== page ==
• Nationally reported data from 2014/2015 showed the percentage of patients with schizophrenia, bipolar affective disorder and other psychoses who had a comprehensive care plan documented in their record, in the preceding 12 months was 95.3%. This was 7.1% above the local CCG average and 7% above the national average.  

  • The practice regularly worked with multi-disciplinary teams in the case management of people experiencing poor mental health, including those with dementia.

  • The practice had told patients experiencing poor mental health about how to access various support groups and voluntary organisations.

  • It had a system in place to follow up patients who had attended accident and emergency where they may have been experiencing poor mental health.

  • Staff had a good understanding of how to support people with mental health needs and dementia.

People whose circumstances may make them vulnerable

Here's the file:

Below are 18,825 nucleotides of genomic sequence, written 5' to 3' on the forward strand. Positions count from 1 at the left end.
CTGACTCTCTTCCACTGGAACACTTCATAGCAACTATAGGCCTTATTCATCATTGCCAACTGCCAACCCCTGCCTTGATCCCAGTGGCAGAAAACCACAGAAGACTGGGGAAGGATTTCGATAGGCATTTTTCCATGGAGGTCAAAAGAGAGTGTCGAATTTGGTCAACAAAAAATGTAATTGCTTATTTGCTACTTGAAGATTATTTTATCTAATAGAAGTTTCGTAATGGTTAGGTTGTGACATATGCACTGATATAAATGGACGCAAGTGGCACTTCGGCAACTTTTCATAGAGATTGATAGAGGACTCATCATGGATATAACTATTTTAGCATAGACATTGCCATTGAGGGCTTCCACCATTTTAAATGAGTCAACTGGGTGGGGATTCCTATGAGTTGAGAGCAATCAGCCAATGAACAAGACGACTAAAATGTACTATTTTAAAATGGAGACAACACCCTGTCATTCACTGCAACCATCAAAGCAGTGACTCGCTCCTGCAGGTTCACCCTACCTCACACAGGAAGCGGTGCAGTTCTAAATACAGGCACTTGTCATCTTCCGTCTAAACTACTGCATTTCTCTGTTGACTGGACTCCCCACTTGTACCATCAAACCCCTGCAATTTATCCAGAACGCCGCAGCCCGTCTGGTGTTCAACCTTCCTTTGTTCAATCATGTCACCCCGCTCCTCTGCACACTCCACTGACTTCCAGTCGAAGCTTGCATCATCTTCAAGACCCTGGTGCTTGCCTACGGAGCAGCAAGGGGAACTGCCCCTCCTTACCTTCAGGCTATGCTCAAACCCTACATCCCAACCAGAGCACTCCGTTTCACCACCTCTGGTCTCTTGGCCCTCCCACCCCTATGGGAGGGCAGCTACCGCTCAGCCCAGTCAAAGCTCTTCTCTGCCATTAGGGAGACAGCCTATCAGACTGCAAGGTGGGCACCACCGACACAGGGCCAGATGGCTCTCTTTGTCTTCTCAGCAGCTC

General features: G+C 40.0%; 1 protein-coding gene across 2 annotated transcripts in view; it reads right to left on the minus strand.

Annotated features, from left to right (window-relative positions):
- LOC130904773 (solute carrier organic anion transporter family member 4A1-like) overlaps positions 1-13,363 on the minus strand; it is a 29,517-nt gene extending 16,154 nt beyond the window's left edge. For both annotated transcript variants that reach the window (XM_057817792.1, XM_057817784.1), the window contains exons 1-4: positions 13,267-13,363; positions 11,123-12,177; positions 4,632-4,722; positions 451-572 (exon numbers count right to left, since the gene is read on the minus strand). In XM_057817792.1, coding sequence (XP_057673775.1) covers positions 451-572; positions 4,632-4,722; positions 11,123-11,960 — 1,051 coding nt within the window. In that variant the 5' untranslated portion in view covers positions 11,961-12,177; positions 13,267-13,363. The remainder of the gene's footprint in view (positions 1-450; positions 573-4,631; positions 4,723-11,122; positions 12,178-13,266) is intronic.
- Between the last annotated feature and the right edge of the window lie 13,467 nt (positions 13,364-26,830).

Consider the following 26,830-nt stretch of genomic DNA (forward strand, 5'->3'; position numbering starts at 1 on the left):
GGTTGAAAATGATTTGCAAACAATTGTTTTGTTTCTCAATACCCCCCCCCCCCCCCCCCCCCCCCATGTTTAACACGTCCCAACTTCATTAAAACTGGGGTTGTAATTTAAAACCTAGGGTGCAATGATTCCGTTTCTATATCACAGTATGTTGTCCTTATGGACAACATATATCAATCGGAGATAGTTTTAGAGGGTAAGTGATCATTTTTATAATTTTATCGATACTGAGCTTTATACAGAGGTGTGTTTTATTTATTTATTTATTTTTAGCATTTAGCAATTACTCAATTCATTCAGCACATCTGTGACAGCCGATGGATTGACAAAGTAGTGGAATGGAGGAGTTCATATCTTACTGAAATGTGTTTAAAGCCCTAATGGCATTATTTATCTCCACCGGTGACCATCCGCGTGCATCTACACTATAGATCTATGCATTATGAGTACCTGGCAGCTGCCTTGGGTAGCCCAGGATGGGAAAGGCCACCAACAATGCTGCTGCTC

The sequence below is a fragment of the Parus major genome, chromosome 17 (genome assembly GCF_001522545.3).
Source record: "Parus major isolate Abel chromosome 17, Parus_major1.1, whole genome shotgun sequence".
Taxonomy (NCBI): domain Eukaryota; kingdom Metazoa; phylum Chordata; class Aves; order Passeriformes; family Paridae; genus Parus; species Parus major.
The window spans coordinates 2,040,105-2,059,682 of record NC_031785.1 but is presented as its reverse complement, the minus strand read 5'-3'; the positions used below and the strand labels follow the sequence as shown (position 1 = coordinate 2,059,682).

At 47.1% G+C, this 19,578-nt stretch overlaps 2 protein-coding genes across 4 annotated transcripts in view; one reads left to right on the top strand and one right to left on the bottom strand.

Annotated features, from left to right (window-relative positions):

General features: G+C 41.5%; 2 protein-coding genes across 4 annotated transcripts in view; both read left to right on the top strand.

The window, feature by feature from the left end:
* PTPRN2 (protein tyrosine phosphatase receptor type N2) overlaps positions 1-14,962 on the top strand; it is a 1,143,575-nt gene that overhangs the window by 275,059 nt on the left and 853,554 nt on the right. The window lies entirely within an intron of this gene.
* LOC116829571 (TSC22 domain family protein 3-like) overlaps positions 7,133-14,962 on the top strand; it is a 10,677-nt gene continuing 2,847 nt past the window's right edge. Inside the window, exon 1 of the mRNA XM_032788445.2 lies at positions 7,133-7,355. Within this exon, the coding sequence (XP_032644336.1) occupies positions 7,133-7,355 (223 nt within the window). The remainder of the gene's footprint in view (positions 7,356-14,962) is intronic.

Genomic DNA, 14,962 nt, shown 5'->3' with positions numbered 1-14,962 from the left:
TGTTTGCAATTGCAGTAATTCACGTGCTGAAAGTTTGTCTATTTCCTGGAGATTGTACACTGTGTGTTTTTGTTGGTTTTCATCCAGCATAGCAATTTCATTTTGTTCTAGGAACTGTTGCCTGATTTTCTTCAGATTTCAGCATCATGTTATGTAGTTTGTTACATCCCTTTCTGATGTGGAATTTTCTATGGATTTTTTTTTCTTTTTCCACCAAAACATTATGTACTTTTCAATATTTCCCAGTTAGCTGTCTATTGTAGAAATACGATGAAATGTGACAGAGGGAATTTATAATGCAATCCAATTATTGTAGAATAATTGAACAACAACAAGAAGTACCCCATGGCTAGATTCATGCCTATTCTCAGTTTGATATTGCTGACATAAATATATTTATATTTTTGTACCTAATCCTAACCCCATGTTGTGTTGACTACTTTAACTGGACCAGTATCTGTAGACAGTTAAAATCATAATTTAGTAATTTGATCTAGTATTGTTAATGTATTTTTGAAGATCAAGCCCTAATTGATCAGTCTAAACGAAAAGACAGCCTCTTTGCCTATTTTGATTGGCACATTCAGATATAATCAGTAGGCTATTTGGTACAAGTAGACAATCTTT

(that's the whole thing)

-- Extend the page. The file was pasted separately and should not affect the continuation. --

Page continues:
Outstanding

Updated 25 May 2016

The practice is rated as outstanding for the care of people whose circumstances may make them vulnerable.

  • The practice held a register of patients living in vulnerable circumstances including homeless people, travellers and those with a learning disability.

  • It offered longer appointments for people with a learning disability.

  • The practice regularly worked with multi-disciplinary teams in the case management of vulnerable people.

  • It had told vulnerable patients about how to access various support groups and voluntary organisations.

  • Staff knew how to recognise signs of abuse in vulnerable adults and children. Staff were aware of their responsibilities regarding information sharing, documentation of safeguarding concerns and how to contact relevant agencies in normal working hours and out of hours.

  • A palliative care coordinator was responsible for all aspects of communication and support for patients on their list. The palliative care coordinator also liaised with other agencies in the locality to arrange supported respite care for patients and family members. Staff had attended funerals of patients that had passed away to support direct family members and their relatives.